It's 1649: Mazarin hires the impoverished D'Artagnan to find the other musketeers: Cromwell has overthrown the English king, so Mazarin fears revolt, particularly from the popular Beaufort.... See full summary »
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It's 1649: Mazarin hires the impoverished D'Artagnan to find the other musketeers: Cromwell has overthrown the English king, so Mazarin fears revolt, particularly from the popular Beaufort. Porthos, bored with riches and wanting a title, signs on, but Aramis, an abbé, and Athos, a brawler raising an intellectual son, assist Beaufort in secret. When they fail to halt Beaufort's escape from prison, the musketeers are expendable, and Mazarin sends them to London to rescue Charles I. They are also pursued by Justine, the avenging daughter of Milady de Winter, their enemy 20 years ago. They must escape England, avoid Justine, serve the Queen, and secure Beauford's political reforms. Written by
Several aspects of Justine's character are changed for the film. In the book, this character is male, and his name is John Francis de Winter. However, when King Charles learned that Milady had been married to Athos, John is declared a bastard, and deprived of his family name. Thus, he is know as Mordaunt. Secondly, in the book Milady and Rochefort were never lovers, so it is never stated or implied that Rochefort was his father. It is left unclear whether Athos or the Lord de Winter was the boy's father. See more »
Cyrano de Bergerac's balloon is much too small to support the men it is seen to carry. See more »
This fun instalment of the Musketeers series (fifteen years after 'The Four Musketeers' was released) reunites the original four cast members (Michael York still looking impossibly young as D'Artagnan, now in the King's army; Oliver Reed on good form as Athos, now with a weedy son Raoul (C Thomas Howell) who really doesn't need to be there; Frank Finlay in a very silly wig as Porthos and still accident prone; and Richard Chamberlain as Aramis, now an Abbe and the Queen's confessor, but ready (eventually) to join in the swordsplay).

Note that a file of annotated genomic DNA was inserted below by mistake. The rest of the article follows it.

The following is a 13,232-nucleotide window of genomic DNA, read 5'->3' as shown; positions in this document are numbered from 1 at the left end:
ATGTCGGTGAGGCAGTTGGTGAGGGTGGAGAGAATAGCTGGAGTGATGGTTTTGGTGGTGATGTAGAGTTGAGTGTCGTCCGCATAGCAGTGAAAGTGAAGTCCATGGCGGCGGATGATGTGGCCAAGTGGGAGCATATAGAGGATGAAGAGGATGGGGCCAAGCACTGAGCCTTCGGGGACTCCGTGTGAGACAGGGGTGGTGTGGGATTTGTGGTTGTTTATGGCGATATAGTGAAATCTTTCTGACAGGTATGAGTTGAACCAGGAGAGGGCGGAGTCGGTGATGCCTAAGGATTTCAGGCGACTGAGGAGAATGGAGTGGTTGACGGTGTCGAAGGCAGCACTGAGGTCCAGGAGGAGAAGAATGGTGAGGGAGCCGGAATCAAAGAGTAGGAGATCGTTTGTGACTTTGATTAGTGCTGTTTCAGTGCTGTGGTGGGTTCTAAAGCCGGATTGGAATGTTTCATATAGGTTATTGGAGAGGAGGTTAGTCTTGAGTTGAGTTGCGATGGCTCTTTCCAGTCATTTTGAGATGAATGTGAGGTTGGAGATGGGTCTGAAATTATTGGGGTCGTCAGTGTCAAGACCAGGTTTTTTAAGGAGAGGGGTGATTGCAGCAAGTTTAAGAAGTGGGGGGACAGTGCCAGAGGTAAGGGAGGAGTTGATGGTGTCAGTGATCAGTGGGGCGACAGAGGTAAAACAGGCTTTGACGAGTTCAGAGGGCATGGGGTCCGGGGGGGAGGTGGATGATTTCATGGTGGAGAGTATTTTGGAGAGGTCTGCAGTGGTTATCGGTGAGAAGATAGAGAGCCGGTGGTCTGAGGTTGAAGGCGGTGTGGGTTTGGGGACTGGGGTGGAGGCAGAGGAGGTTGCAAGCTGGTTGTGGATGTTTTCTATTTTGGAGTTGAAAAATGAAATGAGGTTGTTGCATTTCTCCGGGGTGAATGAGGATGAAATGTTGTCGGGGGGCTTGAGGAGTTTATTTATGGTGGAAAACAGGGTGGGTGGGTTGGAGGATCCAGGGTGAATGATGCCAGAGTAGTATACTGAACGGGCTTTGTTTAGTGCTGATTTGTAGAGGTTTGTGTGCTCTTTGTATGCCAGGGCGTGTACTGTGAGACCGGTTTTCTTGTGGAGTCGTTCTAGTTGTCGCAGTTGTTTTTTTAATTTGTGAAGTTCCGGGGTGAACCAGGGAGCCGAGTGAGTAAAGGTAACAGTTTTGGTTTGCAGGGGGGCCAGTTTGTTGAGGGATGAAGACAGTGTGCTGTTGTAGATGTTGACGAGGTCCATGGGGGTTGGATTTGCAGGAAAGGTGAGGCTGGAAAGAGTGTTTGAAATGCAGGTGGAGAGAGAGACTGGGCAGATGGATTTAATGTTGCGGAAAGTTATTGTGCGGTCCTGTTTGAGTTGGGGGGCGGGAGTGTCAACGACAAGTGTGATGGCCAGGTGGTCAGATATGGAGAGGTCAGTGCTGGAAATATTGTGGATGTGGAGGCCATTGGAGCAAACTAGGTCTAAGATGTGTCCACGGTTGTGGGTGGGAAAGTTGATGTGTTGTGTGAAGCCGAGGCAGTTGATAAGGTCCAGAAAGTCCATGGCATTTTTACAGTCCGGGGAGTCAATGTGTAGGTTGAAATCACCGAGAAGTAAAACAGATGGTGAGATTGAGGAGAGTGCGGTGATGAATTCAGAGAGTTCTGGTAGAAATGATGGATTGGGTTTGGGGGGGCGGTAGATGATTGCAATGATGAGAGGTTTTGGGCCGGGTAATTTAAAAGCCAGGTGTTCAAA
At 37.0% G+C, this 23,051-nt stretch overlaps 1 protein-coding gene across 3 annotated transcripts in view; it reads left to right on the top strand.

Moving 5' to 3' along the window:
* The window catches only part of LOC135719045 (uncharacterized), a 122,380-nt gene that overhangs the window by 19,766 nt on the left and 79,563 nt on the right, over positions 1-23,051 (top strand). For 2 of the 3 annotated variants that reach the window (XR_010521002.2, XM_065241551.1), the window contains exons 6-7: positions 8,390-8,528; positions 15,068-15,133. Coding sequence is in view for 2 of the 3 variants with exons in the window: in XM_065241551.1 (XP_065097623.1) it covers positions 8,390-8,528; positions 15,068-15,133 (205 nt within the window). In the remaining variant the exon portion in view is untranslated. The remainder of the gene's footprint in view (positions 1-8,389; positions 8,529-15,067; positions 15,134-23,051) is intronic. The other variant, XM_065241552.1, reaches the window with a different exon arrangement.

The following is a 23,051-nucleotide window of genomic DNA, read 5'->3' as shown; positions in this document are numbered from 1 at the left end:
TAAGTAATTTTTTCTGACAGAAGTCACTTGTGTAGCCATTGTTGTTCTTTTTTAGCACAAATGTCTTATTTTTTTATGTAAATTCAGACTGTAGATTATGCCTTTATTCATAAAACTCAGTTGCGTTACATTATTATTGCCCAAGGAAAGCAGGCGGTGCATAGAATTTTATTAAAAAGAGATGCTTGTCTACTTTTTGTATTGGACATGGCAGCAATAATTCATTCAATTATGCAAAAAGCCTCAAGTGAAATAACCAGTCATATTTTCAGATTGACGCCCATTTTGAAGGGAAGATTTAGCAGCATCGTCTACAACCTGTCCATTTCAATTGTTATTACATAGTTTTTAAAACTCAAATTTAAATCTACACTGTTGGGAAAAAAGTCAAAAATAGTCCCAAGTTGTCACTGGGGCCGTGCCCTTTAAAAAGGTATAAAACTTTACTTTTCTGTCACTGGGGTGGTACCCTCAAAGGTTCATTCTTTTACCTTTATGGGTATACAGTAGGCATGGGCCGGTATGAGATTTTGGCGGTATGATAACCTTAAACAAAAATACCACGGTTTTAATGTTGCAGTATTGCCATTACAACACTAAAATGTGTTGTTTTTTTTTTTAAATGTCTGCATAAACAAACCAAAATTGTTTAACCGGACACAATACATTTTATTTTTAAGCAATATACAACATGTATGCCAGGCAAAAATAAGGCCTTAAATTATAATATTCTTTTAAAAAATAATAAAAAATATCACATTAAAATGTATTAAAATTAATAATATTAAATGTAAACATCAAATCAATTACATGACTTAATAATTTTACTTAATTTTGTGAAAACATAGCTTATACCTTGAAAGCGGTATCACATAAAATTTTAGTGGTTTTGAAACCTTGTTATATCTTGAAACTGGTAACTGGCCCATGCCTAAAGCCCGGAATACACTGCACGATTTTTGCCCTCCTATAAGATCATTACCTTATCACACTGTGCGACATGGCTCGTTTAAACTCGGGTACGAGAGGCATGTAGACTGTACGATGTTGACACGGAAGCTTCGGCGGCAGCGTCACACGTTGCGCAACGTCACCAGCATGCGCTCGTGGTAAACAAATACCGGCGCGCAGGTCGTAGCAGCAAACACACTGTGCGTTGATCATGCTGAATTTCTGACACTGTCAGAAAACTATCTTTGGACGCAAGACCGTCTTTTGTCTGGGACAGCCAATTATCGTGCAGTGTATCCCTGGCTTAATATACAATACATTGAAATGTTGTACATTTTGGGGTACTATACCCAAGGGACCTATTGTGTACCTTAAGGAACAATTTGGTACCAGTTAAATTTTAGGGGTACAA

Kim Cattrall appears as Justine de Winter, daughter of Milady, and is completely inadequate. Making a return are Christopher Lee as Rochefort, and Roy Kinnear (who died during filming) as long-suffering servant Planchet; and fine additions to the cast include Alan Howard as Oliver Cromwell, Bill Paterson as Charles I, Jean-Pierre Cassell as Cyrano de Bergerac (an idiot who thinks geese will help him fly in a balloon to the moon) and Philippe Noiret as Mazarin.
Is it as good as the 1970s instalments, also directed by Lester? The sword fights are there (and also an hilarious scene involving trapdoors in the rooms of Justine de Winter); there's the usual set of stunts and slapstick; and there's the darker sections - Athos remembering Milady, the execution of Charles I, the young French king imprisoned in the Tower, the gunpowder-laden ship.
For me the cast member who is most memorable (as in the earlier films) is Oliver Reed, in a perfect part which gives him chance to get lots of references to alcohol in there (in one bit son Raoul offers him tea 'a new infusion', which Athos sprays out after a swig when being told there's no alcohol in it!), has him stuck in a castle window, and plummeting into a water tank from the punctured balloon. Aside from the funny bits, he's at home with the serious stuff too - proving yet again that he could act when he wanted to.
There's lots in 'Return of the Musketeers' to brighten your day and it was great to see the boys back for one last fling.
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